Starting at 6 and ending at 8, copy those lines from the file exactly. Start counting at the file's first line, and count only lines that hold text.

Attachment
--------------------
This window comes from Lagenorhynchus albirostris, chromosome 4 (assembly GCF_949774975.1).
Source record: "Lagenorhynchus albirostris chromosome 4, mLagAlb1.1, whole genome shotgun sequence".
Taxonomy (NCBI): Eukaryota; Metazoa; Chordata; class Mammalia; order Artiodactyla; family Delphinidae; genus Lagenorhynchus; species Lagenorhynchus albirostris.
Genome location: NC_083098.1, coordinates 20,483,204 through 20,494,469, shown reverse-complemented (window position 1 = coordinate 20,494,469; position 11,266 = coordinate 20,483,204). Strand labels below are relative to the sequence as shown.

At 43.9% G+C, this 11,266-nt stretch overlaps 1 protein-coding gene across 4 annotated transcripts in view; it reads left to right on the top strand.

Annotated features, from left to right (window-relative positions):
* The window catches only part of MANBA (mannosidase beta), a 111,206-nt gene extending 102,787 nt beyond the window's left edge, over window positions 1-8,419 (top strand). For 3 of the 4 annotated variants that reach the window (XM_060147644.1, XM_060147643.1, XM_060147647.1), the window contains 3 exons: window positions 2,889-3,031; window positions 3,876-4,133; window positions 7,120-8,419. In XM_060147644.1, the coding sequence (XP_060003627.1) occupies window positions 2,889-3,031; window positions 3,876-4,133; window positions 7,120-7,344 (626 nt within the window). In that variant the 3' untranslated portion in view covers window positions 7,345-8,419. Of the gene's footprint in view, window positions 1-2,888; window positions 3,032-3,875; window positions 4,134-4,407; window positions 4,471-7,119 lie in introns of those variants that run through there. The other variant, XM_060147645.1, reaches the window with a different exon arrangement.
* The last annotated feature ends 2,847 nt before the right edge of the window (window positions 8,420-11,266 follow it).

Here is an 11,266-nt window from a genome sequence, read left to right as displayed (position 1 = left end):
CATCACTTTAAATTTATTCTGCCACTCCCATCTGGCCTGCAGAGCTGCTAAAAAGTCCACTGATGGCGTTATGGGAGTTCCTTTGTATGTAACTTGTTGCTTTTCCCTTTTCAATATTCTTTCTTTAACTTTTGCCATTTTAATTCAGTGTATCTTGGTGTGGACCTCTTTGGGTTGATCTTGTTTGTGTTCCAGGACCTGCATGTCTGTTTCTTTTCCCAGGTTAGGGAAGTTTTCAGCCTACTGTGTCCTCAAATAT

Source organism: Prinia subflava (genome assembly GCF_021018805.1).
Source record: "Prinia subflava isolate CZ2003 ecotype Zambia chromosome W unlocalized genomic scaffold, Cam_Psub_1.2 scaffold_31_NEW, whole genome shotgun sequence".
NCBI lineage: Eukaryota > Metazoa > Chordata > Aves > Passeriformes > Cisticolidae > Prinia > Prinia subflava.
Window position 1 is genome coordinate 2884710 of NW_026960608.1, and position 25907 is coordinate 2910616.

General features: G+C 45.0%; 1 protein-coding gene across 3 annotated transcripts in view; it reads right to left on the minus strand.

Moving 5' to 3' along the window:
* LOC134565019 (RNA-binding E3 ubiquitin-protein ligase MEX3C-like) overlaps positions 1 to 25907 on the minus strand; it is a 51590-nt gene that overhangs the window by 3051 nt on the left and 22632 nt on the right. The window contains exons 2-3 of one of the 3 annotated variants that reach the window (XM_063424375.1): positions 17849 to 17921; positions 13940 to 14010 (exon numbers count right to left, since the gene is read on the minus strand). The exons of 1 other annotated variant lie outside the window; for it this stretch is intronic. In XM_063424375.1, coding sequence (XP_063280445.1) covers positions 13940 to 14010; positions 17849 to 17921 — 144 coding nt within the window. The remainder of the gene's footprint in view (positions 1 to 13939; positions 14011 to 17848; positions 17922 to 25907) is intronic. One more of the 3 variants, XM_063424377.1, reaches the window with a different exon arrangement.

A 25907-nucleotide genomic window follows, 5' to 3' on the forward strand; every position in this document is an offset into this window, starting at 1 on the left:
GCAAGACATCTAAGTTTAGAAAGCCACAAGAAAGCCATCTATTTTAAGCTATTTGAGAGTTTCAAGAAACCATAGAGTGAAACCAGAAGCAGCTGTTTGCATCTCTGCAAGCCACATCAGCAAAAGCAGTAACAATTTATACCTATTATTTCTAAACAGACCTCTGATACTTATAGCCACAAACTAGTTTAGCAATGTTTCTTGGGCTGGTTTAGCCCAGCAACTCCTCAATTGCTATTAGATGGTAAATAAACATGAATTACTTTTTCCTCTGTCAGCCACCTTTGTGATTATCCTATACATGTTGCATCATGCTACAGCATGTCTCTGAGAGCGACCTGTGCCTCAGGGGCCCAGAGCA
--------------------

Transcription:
Annotated features, from left to right (window-relative positions):
* The window catches only part of MANBA (mannosidase beta), a 111,206-nt gene extending 102,787 nt beyond the window's left edge, over window positions 1-8,419 (top strand). For 3 of the 4 annotated variants that reach the window (XM_060147644.1, XM_060147643.1, XM_060147647.1), the window contains 3 exons: window positions 2,889-3,031; window positions 3,876-4,133; window positions 7,120-8,419. In XM_060147644.1, the coding sequence (XP_060003627.1) occupies window positions 2,889-3,031; window positions 3,876-4,133; window positions 7,120-7,344 (626 nt within the window). In that variant the 3' untranslated portion in view covers window positions 7,345-8,419. Of the gene's footprint in view, window positions 1-2,888; window positions 3,032-3,875; window positions 4,134-4,407; window positions 4,471-7,119 lie in introns of those variants that run through there. The other variant, XM_060147645.1, reaches the window with a different exon arrangement.
* The last annotated feature ends 2,847 nt before the right edge of the window (window positions 8,420-11,266 follow it).